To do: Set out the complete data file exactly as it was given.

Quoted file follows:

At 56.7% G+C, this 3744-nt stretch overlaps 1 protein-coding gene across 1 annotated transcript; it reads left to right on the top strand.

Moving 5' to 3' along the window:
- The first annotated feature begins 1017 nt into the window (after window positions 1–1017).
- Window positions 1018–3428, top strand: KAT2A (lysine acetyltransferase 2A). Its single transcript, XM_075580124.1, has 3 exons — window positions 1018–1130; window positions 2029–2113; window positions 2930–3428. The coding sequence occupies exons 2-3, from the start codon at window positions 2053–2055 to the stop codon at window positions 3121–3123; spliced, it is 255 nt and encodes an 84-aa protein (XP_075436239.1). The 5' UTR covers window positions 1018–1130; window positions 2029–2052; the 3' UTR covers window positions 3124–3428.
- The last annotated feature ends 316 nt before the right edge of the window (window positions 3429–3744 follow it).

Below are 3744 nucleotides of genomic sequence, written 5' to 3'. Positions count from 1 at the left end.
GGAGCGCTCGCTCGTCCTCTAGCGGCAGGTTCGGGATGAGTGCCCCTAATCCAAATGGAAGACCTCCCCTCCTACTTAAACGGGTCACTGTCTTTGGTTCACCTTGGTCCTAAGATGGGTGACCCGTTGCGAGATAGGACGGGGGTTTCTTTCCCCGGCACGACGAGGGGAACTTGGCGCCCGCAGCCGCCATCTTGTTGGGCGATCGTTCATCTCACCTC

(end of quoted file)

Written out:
At 56.7% G+C, this 3744-nt stretch overlaps 1 protein-coding gene across 1 annotated transcript; it reads left to right on the top strand.

Moving 5' to 3' along the window:
- The first annotated feature begins 1017 nt into the window (after window positions 1–1017).
- Window positions 1018–3428, top strand: KAT2A (lysine acetyltransferase 2A). Its single transcript, XM_075580124.1, has 3 exons — window positions 1018–1130; window positions 2029–2113; window positions 2930–3428. The coding sequence occupies exons 2-3, from the start codon at window positions 2053–2055 to the stop codon at window positions 3121–3123; spliced, it is 255 nt and encodes an 84-aa protein (XP_075436239.1). The 5' UTR covers window positions 1018–1130; window positions 2029–2052; the 3' UTR covers window positions 3124–3428.
- The last annotated feature ends 316 nt before the right edge of the window (window positions 3429–3744 follow it).

Below are 3744 nucleotides of genomic sequence, written 5' to 3'. Positions count from 1 at the left end.
GGAGCGCTCGCTCGTCCTCTAGCGGCAGGTTCGGGATGAGTGCCCCTAATCCAAATGGAAGACCTCCCCTCCTACTTAAACGGGTCACTGTCTTTGGTTCACCTTGGTCCTAAGATGGGTGACCCGTTGCGAGATAGGACGGGGGTTTCTTTCCCCGGCACGACGAGGGGAACTTGGCGCCCGCAGCCGCCATCTTGTTGGGCGATCGTTCATCTCACCTC